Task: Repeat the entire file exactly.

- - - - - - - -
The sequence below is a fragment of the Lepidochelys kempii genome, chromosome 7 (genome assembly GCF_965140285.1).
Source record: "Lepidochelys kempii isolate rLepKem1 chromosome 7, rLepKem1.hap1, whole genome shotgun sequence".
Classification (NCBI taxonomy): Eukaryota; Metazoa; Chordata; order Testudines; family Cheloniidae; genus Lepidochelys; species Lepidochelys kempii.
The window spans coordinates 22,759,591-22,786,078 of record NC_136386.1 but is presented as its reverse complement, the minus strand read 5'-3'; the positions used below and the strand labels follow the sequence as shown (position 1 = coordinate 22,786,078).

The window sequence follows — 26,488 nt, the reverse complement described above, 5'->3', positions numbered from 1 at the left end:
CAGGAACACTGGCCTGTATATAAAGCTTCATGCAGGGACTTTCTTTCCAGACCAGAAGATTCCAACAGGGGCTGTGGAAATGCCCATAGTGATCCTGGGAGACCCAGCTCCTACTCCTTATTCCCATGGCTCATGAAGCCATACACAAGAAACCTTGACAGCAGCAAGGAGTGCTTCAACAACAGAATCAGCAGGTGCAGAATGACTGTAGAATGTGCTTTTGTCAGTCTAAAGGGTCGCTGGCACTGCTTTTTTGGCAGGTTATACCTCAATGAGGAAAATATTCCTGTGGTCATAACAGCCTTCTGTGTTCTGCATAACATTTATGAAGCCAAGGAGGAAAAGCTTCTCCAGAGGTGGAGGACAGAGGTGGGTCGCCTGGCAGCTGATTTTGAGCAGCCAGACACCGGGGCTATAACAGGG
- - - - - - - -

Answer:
The sequence below is a fragment of the Lepidochelys kempii genome, chromosome 7 (genome assembly GCF_965140285.1).
Source record: "Lepidochelys kempii isolate rLepKem1 chromosome 7, rLepKem1.hap1, whole genome shotgun sequence".
Classification (NCBI taxonomy): Eukaryota; Metazoa; Chordata; order Testudines; family Cheloniidae; genus Lepidochelys; species Lepidochelys kempii.
The window spans coordinates 22,759,591-22,786,078 of record NC_136386.1 but is presented as its reverse complement, the minus strand read 5'-3'; the positions used below and the strand labels follow the sequence as shown (position 1 = coordinate 22,786,078).

The window sequence follows — 26,488 nt, the reverse complement described above, 5'->3', positions numbered from 1 at the left end:
CAGGAACACTGGCCTGTATATAAAGCTTCATGCAGGGACTTTCTTTCCAGACCAGAAGATTCCAACAGGGGCTGTGGAAATGCCCATAGTGATCCTGGGAGACCCAGCTCCTACTCCTTATTCCCATGGCTCATGAAGCCATACACAAGAAACCTTGACAGCAGCAAGGAGTGCTTCAACAACAGAATCAGCAGGTGCAGAATGACTGTAGAATGTGCTTTTGTCAGTCTAAAGGGTCGCTGGCACTGCTTTTTTGGCAGGTTATACCTCAATGAGGAAAATATTCCTGTGGTCATAACAGCCTTCTGTGTTCTGCATAACATTTATGAAGCCAAGGAGGAAAAGCTTCTCCAGAGGTGGAGGACAGAGGTGGGTCGCCTGGCAGCTGATTTTGAGCAGCCAGACACCGGGGCTATAACAGGG